Wiffle Lever To Full!

Daleks, Death Stars and Dreamy Sci-Fi Nostalgia…

Extracts from Bob’s 1984 Diary… Volume 3

Tuesday 3rd January 1984

Woke at 9.05 and got up at 10.00. At 10.02 It began to snow and within five minutes there was a blizzard and it was laying. 10.30 The snow stopped and I watched The ghost train. At 12.00 I rung Gareth to see if he could come tomorrow but his mam and dad were out so he said he would ring later.

At about 12.05 We had our dinner and then at 1.05 We went into Yarm and went in the library but there was no books I wanted in there so since most of the shops were closed we came home. By now the snow had melted so I stayed inside for the rest of the day. At 1.30 I read Starship Traveller and City of thieves, and then at 2.30 Gareth rang to say he could come tommorrow and that he was going to bring all his videopac games.

From 2.35 till 4.00 I read City of thieves then at 4.00 I played on Videopac and at 4.30 we had Tea and watched Grange Hill at 5.10. At 6.40 I played on Videopac and turned it off at 7.00. 7.35 Had a scrap with Poggy doggy 9.00 Watched a kick up the eighties 9.30 Went to bed.

The morning snowstorm is something I remember really vividly, although oddly I thought it happened a couple of years after this. I’m intrigued to see that I timed it at exactly 10.02am! Ah, the seeds of Obsessive Compulsive Disorder being planted nice and early. It was a fantastically dark and intense storm though, the ideal accompaniment to watching The Ghost Train – a film I’d never seen before this day, but it instantly became one of my favourites.

For those poor, deprived souls that are unaware of The Ghost Train, it’s a brilliantly creepy potboiler written by Arnold ‘Godfrey from Dad’s Army’ Ridley and starring Arthur Askey and Richard ‘Stinker’ Murdoch, the Lucas and Walliams of the 1930s. When a party of travellers are stranded overnight at an isolated Cornish railway station, they become increasingly terrified of the prospect of the line’s legendary phantom steam locomotive, thundering through the station under cover of darkness and dooming all who glimpse it to death… (insert dramatic stab of music here)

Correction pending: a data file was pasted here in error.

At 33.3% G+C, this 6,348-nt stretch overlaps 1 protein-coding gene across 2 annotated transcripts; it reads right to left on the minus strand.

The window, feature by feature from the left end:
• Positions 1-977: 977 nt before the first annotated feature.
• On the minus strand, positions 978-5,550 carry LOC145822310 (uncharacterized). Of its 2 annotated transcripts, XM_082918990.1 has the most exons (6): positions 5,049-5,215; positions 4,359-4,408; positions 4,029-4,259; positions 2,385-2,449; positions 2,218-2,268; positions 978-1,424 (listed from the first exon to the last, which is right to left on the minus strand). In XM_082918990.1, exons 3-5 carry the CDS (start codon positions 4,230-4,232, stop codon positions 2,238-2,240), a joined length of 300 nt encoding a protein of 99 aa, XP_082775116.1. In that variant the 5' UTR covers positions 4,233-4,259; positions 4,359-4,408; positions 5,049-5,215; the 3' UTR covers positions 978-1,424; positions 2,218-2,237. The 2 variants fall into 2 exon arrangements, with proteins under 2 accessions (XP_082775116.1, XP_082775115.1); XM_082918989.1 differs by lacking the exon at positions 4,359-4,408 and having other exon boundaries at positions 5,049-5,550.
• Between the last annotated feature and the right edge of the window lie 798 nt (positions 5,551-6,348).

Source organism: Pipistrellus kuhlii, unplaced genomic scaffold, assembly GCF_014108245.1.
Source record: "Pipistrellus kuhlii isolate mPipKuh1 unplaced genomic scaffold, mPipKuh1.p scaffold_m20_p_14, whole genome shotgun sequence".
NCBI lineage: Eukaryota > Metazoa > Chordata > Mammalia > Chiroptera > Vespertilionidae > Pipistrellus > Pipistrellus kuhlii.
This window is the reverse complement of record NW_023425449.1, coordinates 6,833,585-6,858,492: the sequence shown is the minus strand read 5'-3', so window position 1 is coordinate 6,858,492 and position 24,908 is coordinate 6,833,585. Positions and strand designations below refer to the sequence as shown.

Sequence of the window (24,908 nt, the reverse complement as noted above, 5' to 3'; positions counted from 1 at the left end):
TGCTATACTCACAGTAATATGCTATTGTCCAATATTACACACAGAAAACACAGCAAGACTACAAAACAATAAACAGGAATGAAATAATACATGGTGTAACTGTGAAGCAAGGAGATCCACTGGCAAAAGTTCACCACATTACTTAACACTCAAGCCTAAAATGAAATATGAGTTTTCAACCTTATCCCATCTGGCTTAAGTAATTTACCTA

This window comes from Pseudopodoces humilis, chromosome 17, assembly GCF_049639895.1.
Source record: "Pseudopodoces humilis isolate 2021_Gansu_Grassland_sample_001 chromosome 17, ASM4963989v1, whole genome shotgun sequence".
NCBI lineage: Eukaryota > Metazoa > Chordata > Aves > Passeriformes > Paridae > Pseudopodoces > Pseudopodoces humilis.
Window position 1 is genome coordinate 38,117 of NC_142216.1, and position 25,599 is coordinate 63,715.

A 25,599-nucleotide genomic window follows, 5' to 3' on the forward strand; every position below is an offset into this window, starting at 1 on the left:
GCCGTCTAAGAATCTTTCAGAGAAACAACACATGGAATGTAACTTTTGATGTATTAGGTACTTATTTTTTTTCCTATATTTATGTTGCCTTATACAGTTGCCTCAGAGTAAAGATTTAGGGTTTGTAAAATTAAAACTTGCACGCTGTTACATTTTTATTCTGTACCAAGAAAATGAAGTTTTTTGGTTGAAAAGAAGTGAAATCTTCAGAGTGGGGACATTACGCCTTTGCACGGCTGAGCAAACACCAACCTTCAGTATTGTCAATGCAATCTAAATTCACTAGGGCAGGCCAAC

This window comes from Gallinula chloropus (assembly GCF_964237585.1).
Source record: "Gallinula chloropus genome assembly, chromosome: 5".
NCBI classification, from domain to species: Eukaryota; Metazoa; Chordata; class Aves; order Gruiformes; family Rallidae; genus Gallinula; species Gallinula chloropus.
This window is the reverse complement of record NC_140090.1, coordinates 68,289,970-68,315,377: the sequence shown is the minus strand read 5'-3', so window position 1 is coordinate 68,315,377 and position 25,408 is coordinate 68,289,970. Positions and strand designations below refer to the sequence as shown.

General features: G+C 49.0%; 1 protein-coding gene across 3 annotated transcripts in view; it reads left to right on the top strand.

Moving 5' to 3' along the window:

Here’s a little snippet, seemingly filmed from someone’s telly using a video camera…

Good to see a little namecheck for Gareth ‘Gaz’ Jones in my diary – the only other Philips Videopac G7000 owner in the world, remember (see my diary entry from 1st January). He’s still a good mate of mine now. We should get together sometime and have a bash at Quest For The Rings, a game presumably rushed onto the market while JRR Tolkien’s estate were cutting their toenails and looking the other way…


You’ll notice that Poggles the dog has now become the slight toe-curlingly cutesy-wutesy ‘Poggy Doggy’ so for all my bluff, dragon-killing fantasy fandom, I was still keen to live in a world of fluffy wuffness, pink moonbeams and dingly dells. Even if it did have the occasional Orc peering out from behind a fairy La-La tree.

A Kick Up The Eighties was a vaguely alternative BBC1 sketch show, bizarrely mixing up Rik Mayall and Robbie Coltrane with the occasional comedy vignette from Richard Stilgoe. Strangely, my fortysomething Dad loved the alternative comedy scene at the time, and while lots of my contemporaries were downright forbidden from watching dangerously subversive stuff like The Young Ones, we chuckled along to it together. Occasionally covering up Poggy Doggy’s ears to protect the innocent.

Here’s bit of Rik as ace investigative reporter Kevin Turvey (which my Mum’s friend Vanessa, who worked in my school kitchen, insisted was actually his real name…)



  Columbina wrote @

Despite me being 17 at this point in your life, I to was reading the Fighting Fantasy series (was I the only teenage girl to be doing so? Saddo!).

I was tiring of them by this point, though. I thought Starship Traveller was bland and when I got through the one with the crabs in one hit, I finally gave up.

On a recent trip to London, I happened to drop into Forbidden Planet when the authors were in doign a signing and couldn’t resist picking up a new one, for old times’ sakes.

  bobfischer wrote @

Starship Traveller was the one that always defeated me, too. In theory it should have been perfect as I liked fantasy roleplay and I liked science fiction, but there was just something about it that didn’t click with me.

And crabs? Crabs?!?!? I can’t remember that one, but I want to play it now. Did you really do it in one go? I bet you didn’t, I bet you always kept your finger stuck on your previous paragraph and went back to it if you died…

The oldest trick in the (game)book… 😉

  Gareth Johnstone wrote @

Was it “Island Of The Lizard King”? I remember a giant crab in that one. (The day I decided to get rid of my Fighting Fantasy books is one I’ve regretted…) “Starship Traveller” was a bit pants though – “City of Thieves” and “Deathtrap Dungeon” were great.

PS – Oh for the days when shops were still shut on the 3rd of January! That’ll never happen again!

  bobfischer wrote @

Well done! There is indeed a giant crab in Island Of The Lizard King, it’s paragraph 211, opposite a full-page picture of it! It picks up your mate Mungo, and if you want to fight it it has Skill 10 and Stamina 11. Come on, let’s knack it!

I meant to mention the shops being shut, yeah! Amazing. The world was definitely much less corporate in those days – shops were much more family-run, and they wanted time off over Christmas and New Year as much as anybody. Pubs were shut during the day. The only thing open on Sundays were garden centres. I rather liked it all.

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